Lopamudra: Basketball was her calling

Lopamudra: Basketball was her calling


Lopamudra Thimmaiah is blessed with speed, strength and agility to make it in basketball. DH Photo/ Krishnakumar PS

The basketball fraternity in Bengaluru is a small and vocal one. Given its long tradition of exporting talent to the Indian side, there’s always talk of the next big player among those seated on the bleachers. Over the last decade, the faithful have all but run out of names to haggle over, but ‘Lopa’ still comes up with a hint of reverence. 

She is perhaps the only baller on the circuit who is unanimously agreed upon - across generations too - as the finest from the State in recent memory. That’s largely because Lopamudra Thimmaiah is the name, and she got game - an ode to the Spike Lee’s cult classic. 

As the daughter of an athlete, and not just any athlete either (her father Thimmaiah held the State record in 110 metres hurdles until recently), it was in Lopa’s genes to take to sport. As children do, she thumbed through the list voraciously only to settle on triathlon. At the time, basketball was a pastime, something to kill PE classes with at the Bishop Cotton Girls’ School and socialise over. 

“I started as a triathlete but I never really trained for it,” she says. “Basketball was for fun until I realised I could go places with it. Arthur sir (the school coach) showed me the way. It was pretty straightforward once I understood that I would get more opportunities with basketball.”

“I was able to use the speed from athletics in basketball, and the endurance I had built up in basketball, I used in athletics,” she adds.

It didn’t take her long to put to use her athleticism. In the fifth grade, she was playing the senior team. Organically, she gravitated towards Mounts Club. With Jayavanthi Shyam - the former Indian captain - at the helm of affairs, it was a natural fit. The State Under-13 side came a calling. 

“My first experience was in Himachal Pradesh. We were in the lowest pool but we made it all the way up and finished runners-up Maharashtra,” she said. “Sachin Belavadi was the coach of the team and he really pushed us. He used to make us run rounds around Cubbon Park and we were doing so much. 

“No one really expected us to win or be good but we proved them wrong. Around this time is when I decided that I would give up triathlon and focus on basketball. It was turning out to be too difficult to juggle two sports.”

Be that as it may, she was still going to benefit from the years of pursuing athletics. Swimming 750 metres, cycling 20 kilometres and running five kilometres (distances subject to organisers) tend to do that for your body. 

With the ingredients necessary to make a career out of what was once a hobby, Lopa had built a reputation on stamina and hard work. While her basics weren’t as dialled in like the others, she was eager enough to grasp them over a period of time. With strength never in question, the two-way guard worked on her jumpers, the off-hand, the floaters and her range. The bricks stacked and she was now part of the Indian Under-16 squad.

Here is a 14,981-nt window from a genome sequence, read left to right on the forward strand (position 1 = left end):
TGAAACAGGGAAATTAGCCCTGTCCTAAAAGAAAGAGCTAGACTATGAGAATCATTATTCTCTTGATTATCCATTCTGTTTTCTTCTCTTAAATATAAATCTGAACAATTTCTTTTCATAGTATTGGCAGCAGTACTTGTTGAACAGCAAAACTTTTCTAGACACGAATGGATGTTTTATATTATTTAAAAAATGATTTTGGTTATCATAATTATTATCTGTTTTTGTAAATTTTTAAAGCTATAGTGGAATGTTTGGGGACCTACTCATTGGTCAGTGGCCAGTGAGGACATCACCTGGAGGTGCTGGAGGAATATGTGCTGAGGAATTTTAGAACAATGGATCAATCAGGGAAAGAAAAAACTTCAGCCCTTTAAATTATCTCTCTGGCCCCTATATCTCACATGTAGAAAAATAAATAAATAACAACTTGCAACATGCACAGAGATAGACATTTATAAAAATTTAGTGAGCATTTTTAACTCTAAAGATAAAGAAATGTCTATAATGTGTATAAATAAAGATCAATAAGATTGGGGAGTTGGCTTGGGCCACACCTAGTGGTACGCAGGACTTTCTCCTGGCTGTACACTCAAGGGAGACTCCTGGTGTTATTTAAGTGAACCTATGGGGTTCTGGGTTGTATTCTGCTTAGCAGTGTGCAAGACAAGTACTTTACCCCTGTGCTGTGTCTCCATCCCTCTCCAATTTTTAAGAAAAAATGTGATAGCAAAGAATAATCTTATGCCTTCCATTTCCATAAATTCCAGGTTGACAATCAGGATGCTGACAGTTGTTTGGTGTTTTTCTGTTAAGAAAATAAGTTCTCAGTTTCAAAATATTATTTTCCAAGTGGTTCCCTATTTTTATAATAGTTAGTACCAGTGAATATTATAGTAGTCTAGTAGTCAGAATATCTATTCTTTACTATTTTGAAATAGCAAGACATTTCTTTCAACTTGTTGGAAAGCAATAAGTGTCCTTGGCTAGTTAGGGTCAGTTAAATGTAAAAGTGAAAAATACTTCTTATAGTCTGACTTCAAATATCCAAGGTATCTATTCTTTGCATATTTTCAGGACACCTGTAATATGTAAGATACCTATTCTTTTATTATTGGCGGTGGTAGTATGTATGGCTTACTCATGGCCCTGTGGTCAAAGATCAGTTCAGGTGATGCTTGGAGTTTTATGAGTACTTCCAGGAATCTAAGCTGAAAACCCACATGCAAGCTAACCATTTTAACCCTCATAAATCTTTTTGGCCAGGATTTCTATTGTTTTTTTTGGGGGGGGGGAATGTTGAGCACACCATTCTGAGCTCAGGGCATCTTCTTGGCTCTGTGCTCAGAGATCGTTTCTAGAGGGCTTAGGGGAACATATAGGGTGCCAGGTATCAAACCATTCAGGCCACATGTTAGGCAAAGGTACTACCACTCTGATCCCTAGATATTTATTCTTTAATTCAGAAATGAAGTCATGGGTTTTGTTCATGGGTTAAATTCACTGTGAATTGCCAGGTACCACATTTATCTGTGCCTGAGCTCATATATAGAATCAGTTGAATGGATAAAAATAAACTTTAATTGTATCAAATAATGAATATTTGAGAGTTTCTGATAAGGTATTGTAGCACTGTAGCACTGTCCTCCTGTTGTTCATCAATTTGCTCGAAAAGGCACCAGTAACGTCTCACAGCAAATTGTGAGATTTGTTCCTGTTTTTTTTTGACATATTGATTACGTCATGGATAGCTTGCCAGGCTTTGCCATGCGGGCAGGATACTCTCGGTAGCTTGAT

Things went swimmingly until they didn’t. It was an inter-college game within the confines of the St Joseph’s Arts and Science college. She drove in and didn’t stick the landing. Pain shot through her back and out her mouth. Those at the game still recall the horror. Her ACL (Anterior Cruciate Ligament) was done for.

“I had that injury two days before I was supposed to join the Under-18 Indian team. The tickets were booked,” she recalls regretfully. 

Given the quality of concrete courts in the country, basketball players endure far too much strain on their knees and subsequently, their ACL gives way.

Physiotherapy isn’t usually enough, meaning surgery is unavoidable. The road to recovery - six months or so in most cases - is littered with doubt and a yearning to play. Most succumb to it, braces and other supporting paraphernalia, not Lopa. Her understanding of her body from the years of being an athlete and coming from a family with prior knowledge of recovery meant she stayed away from the space for as long as she had to. 

Eventually, she was back in the mix, and after months of constantly proving herself, she made to the senior Indian team for the FIBA Asian Championship in Bengaluru. She didn’t get much playtime there either but at least she was where she belonged. With time, she was convincing enough to become one of two people to make it to the Indian side from Karnataka for the South Asian Games in Kathmandu, Arvind Arumugan was the other.   

“I had a tough time breaking into the side. It isn’t easy when there are so many players. It was tough from the time I was trying out for the Under-16 side, and even once you’re in, you aren’t sure of how long you’ll remain there. It’s a constant struggle. 

“Each day is like selection trials so every day you have to put up a good show and assume each day is going to be your last, but when you have a solid family and very helpful people like (K) Govindaraj on your side, it really helps,” she explains.

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